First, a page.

Archaeology confirms not disproves the Bible

Two recent articles caught me on this subject. First is recent discoveries about the location of Bethsaida.

Regarding the geographical setting of Bethsaida itself, one historical detail does come to mind that is underscored by its geographical setting, the area our team is exploring right now. When Jesus heard that John had been killed by Herod Antipas (Mark 6:14–29), he withdrew to the other side to Bethsaida (Mark 6:45).

This withdrawal to Bethsaida had geopolitical significance. Bethsaida was under the legal jurisdiction of Herod Philip not Antipas. Herod Antipas had just murdered John the Baptist. To remain in Galilee (Capernaum, Magdala, etc.) would have put Jesus and his disciples at risk. So, he instructed them to travel to the other side, to Bethsaida, which lay outside of Galilee and beyond the reach of Antipas.

Bethsaida was not a marginal location in the life of Jesus and his apostles. The more we can know about this city, the better we can understand its place in the gospel story.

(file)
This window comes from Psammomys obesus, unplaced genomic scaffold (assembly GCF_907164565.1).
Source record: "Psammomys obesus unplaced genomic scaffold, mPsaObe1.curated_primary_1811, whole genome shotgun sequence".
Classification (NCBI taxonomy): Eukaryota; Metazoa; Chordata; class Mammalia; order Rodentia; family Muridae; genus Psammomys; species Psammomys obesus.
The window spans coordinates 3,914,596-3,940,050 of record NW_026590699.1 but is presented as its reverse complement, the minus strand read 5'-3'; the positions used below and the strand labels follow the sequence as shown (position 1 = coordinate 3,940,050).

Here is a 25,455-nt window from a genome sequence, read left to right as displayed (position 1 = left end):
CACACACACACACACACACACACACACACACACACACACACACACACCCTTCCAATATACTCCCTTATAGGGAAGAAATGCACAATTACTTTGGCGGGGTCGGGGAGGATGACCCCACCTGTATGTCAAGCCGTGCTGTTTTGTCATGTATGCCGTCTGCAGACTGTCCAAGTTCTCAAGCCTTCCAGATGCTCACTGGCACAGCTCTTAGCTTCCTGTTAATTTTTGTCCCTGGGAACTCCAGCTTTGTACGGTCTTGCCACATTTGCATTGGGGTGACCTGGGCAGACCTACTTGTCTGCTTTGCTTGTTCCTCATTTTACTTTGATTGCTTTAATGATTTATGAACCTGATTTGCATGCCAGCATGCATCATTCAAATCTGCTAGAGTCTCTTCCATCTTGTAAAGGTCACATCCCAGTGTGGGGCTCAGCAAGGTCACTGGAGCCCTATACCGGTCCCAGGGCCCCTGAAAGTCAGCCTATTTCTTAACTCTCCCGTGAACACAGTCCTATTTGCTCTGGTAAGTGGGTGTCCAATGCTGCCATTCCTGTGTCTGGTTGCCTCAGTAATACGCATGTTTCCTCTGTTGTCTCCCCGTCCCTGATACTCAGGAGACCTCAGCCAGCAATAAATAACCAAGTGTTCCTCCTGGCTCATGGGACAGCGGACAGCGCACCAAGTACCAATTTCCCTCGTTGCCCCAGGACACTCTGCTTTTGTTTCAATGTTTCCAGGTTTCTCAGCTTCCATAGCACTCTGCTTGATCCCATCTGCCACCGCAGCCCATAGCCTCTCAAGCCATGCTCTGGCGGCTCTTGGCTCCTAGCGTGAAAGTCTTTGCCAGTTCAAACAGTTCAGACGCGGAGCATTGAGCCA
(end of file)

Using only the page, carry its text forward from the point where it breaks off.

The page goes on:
Secondly evidence has been found of the sacking of Jerusalem by Nebuchadnezzar.

This evidence points to the historical conquest of the city by Babylon because the only major destruction we have in Jerusalem for this period is the conquest of 587/586 BCE,” he said.

It’s worth noting that not many are convinced that the Bible is true based on archaeology but that seems due more to the lack of evidence of things they hoped to find rather than any contradicting evidence of things that have actually been found not even things like camel bones.

Commenting on a recent similar discovery, G.B. Howell Jr., editor for Biblical Illustrator, said, “Those who study biblical archaeology are very careful not to say that a particular find proves the Bible. Amazingly, though, archaeological sites and artifacts consistently reinforce and support the accuracy and reliability of the biblical record.”

What archaeology is consistently doing is revealing more and more about the lives of the 99% and as the Bible is mostly stories of ordinary people this is really helpful.


Well, it confirms some, and disproves some. Exodus didnt happen, nor where there a flood to take a few. but in the same manner london is mentioned in the harry potter books, and can be confirmed so can certain places and historical figures in the bible. It would be very odd if they wherent.

Do you have evidence to suggest the Exodus didn’t happen? A million people moved west in 2015 & there will be no archaeological evidence for example. So what evidence should we expect to find?
As for the flood there is evidence of a catastrophic regional flood which created the black sea. I’ll try & find the link to that research.

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